Category: 2018

My First Friendly Dementia Cinema

Last Thursday started cloudy, but by the time my Daughter Evelyn and I got to town, the sun was breaking through the clouds.

We got there early so we sat on The Moor in the sunshine until it was time to go in.

We went in the building where the cinema was and I met my first challenge, the Escalator. It was running slowly but as I went to step on it, the escalator went faster, which was disorientating and then another escalator which did the same thing.

In the waiting area were a couple of friends from the Dementia Cafe’sand the DEEP UK group I go to, so we sat with them. The manager of the cinema came along and welcomed us all and he organised the tea, coffee, cakes and biscuits in a side area.

We moved to the side area and had a coffee, some biscuits and cakes, meanwhile a few more people joined us and when it was time we all moved into the cinema.

The screen was a decent size and the seats reclined, with a table between some of the seats. At the front there were flat seats, which could be moved and behind them were recliner seats that could be moved to accommodate wheelchairs, which was useful as some of the people there were in wheelchairs.

The Light Sheffield 0

The film was Seven Brides for Seven Brothers, which was poignant as its comes around birthdays of and anniversaries of, the passing of my Grandmothers and my Parents, who all liked that film.


When the film started the lights weren’t turned off completely which meant you could see the steps if you needed the toilet but that didn’t interfere with the film.

Sadly, there were only 18 of us there, I only found out about it from friends, which is par for the course in Sheffield as elsewhere, where the signposting of what is available to the Dementia community is poor.

I enjoyed going, the only other downside was that they forgot to turn the sound down a bit, which is one of the selling points of Dementia Friendly Cinema, hopefully they will remember next month.

I would recommend giving it a go, if you can find one locally and hopefully it will continue in Sheffield. The tickets at £5 were reasonably priced and if you have a CEA Card it’s only £5 for the person with Dementia and 1 family member/carer.

Post-Diagnosis Support

This article will be gradually updated as I learn more.

If you talk to people reader, the overwhelming comment is the lack of a timely diagnosis, support and signposting of services from seeking a diagnosis, through the point of diagnosis and beyond.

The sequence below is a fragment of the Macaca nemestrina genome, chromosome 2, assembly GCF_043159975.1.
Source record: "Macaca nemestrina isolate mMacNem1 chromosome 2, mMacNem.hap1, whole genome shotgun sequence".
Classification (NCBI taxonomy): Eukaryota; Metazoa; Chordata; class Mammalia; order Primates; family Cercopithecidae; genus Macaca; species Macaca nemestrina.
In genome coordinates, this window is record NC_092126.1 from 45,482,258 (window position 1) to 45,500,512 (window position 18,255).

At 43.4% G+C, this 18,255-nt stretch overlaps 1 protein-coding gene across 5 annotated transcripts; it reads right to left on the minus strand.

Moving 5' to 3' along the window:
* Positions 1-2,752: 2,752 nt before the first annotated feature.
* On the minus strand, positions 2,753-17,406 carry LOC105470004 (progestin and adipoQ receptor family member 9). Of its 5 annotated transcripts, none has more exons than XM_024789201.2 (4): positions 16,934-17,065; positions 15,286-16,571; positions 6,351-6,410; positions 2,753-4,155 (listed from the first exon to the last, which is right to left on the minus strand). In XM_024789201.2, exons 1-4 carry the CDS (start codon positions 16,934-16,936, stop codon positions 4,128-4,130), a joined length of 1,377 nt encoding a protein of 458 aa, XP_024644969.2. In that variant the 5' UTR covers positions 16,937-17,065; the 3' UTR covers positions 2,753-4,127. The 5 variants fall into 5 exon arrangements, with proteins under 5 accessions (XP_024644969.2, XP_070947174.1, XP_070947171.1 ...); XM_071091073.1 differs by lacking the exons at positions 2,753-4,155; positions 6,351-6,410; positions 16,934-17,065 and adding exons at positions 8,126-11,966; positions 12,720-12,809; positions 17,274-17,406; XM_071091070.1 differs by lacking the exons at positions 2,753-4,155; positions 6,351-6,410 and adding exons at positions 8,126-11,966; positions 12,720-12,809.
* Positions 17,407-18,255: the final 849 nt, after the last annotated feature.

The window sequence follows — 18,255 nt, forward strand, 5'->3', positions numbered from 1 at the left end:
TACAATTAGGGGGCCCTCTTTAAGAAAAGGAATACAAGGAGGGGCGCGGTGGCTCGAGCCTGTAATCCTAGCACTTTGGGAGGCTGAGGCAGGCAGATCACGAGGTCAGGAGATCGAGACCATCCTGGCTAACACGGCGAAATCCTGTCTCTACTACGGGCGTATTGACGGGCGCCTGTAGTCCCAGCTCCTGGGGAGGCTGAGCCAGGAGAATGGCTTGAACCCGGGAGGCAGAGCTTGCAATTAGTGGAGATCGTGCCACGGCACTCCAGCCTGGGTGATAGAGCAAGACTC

Commonly there is a feeling likened to stepping off a cliff into a dark hole.

There is now a recognition of the importance of a timely diagnosis followed by post-diagnosis support, from the point of diagnosis, for the person living with Dementia and their family/carers.

The World Health Organisation has a Global Action Plan 2017-2015 for Dementia.

During the Alzheimer’s Society’s Dementia Action Week, Dementia Alliance International announced the formation of the Global Rehabilitation Alliance.

The Centre for Economic and Social Research in Ireland have published a report on Post-Diagnosis Support for People with Dementia and their Carers

Although my wife and I, haven’t had support from the NHS, apart from my Neurologist  or local Council, which should be equal to that of other Chronic Diseases, we received important support and empowerment from the A Good Life with Dementia Course, from my friends and organisations on Twitter and from Voluntary organisations like the Alzheimer’s Society, DEEP UK, Young dementia UK, Dementia Cafe’s et all.

“The Twitter Use of People Living with Dementia” Study – Part 1

Recently, saw me take part in my 5th Dementia Research Study.

Catherine Talbot, a PhD student from the University of Exeter Medical School, travelled up from Exeter to interview me for “The Twitter Use of People Living with Dementia” Study.

The Study takes a year, there will be 2 further interviews, one in six months and a final interview in twelve months time.

Catherine had already emailed me the consent form and questionnaires and an assessment of functional ability, which I had completed and posted back to her and she asked if she could record the interview.

We started with a Cognitive Assessment and then we talked for about 30 minutes about how and why I came to use Twitter. We then talked about the challenges (Trolls) and the benefits of using Twitter after a diagnosis of Dementia.

Some of the benefits are the support of peers who have been through a diagnosis of Dementia and organisations/charities that provide information and support. It can aslo be easier than talking face to face, especially on the foggy days, as I can type something out, change all the typos, something which is happening more and more, before posting.

The second part, again 30 minutes, was talking about some of my Twitter posts and retweets which Catherine had printed off. That done, it was time for Catherine to go and travel back to Exeter.